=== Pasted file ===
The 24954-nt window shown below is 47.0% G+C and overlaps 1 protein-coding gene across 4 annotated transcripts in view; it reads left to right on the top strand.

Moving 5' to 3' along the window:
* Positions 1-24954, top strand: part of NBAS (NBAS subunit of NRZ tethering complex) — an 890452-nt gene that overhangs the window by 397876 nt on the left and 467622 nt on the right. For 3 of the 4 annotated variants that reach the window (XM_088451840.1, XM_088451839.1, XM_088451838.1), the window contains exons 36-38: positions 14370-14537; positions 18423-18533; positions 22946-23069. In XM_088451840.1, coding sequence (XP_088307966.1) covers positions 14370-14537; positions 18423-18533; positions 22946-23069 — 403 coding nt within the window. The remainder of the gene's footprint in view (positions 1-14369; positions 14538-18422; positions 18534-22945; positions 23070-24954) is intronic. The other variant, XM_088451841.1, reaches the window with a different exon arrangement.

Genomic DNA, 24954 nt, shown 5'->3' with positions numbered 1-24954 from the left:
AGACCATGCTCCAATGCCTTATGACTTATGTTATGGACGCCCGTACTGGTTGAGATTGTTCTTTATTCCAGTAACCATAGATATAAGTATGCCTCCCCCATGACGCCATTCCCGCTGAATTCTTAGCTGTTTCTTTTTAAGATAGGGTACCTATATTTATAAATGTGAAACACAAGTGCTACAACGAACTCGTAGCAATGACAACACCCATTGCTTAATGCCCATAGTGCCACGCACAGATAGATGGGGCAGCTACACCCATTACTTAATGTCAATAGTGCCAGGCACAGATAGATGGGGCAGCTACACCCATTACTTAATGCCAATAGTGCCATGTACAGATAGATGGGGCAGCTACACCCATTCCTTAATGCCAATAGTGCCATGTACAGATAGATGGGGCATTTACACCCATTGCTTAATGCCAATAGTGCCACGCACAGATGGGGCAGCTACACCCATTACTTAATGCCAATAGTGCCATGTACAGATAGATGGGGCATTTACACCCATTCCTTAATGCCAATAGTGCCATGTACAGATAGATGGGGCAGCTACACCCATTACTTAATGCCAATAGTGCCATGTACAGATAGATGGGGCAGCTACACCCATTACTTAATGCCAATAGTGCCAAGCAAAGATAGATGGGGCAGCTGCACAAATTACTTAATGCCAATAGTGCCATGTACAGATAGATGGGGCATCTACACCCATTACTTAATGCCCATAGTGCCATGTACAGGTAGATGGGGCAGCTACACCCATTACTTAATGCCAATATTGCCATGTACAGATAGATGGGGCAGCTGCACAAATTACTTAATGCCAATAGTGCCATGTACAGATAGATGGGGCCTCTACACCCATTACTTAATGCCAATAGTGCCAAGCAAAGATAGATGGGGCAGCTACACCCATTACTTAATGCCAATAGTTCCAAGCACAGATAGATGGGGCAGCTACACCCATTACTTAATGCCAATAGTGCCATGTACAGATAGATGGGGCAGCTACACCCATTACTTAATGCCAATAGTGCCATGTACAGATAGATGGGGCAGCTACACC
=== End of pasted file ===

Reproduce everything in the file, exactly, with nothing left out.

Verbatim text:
The 24954-nt window shown below is 47.0% G+C and overlaps 1 protein-coding gene across 4 annotated transcripts in view; it reads left to right on the top strand.

Moving 5' to 3' along the window:
* Positions 1-24954, top strand: part of NBAS (NBAS subunit of NRZ tethering complex) — an 890452-nt gene that overhangs the window by 397876 nt on the left and 467622 nt on the right. For 3 of the 4 annotated variants that reach the window (XM_088451840.1, XM_088451839.1, XM_088451838.1), the window contains exons 36-38: positions 14370-14537; positions 18423-18533; positions 22946-23069. In XM_088451840.1, coding sequence (XP_088307966.1) covers positions 14370-14537; positions 18423-18533; positions 22946-23069 — 403 coding nt within the window. The remainder of the gene's footprint in view (positions 1-14369; positions 14538-18422; positions 18534-22945; positions 23070-24954) is intronic. The other variant, XM_088451841.1, reaches the window with a different exon arrangement.

Genomic DNA, 24954 nt, shown 5'->3' with positions numbered 1-24954 from the left:
AGACCATGCTCCAATGCCTTATGACTTATGTTATGGACGCCCGTACTGGTTGAGATTGTTCTTTATTCCAGTAACCATAGATATAAGTATGCCTCCCCCATGACGCCATTCCCGCTGAATTCTTAGCTGTTTCTTTTTAAGATAGGGTACCTATATTTATAAATGTGAAACACAAGTGCTACAACGAACTCGTAGCAATGACAACACCCATTGCTTAATGCCCATAGTGCCACGCACAGATAGATGGGGCAGCTACACCCATTACTTAATGTCAATAGTGCCAGGCACAGATAGATGGGGCAGCTACACCCATTACTTAATGCCAATAGTGCCATGTACAGATAGATGGGGCAGCTACACCCATTCCTTAATGCCAATAGTGCCATGTACAGATAGATGGGGCATTTACACCCATTGCTTAATGCCAATAGTGCCACGCACAGATGGGGCAGCTACACCCATTACTTAATGCCAATAGTGCCATGTACAGATAGATGGGGCATTTACACCCATTCCTTAATGCCAATAGTGCCATGTACAGATAGATGGGGCAGCTACACCCATTACTTAATGCCAATAGTGCCATGTACAGATAGATGGGGCAGCTACACCCATTACTTAATGCCAATAGTGCCAAGCAAAGATAGATGGGGCAGCTGCACAAATTACTTAATGCCAATAGTGCCATGTACAGATAGATGGGGCATCTACACCCATTACTTAATGCCCATAGTGCCATGTACAGGTAGATGGGGCAGCTACACCCATTACTTAATGCCAATATTGCCATGTACAGATAGATGGGGCAGCTGCACAAATTACTTAATGCCAATAGTGCCATGTACAGATAGATGGGGCCTCTACACCCATTACTTAATGCCAATAGTGCCAAGCAAAGATAGATGGGGCAGCTACACCCATTACTTAATGCCAATAGTTCCAAGCACAGATAGATGGGGCAGCTACACCCATTACTTAATGCCAATAGTGCCATGTACAGATAGATGGGGCAGCTACACCCATTACTTAATGCCAATAGTGCCATGTACAGATAGATGGGGCAGCTACACC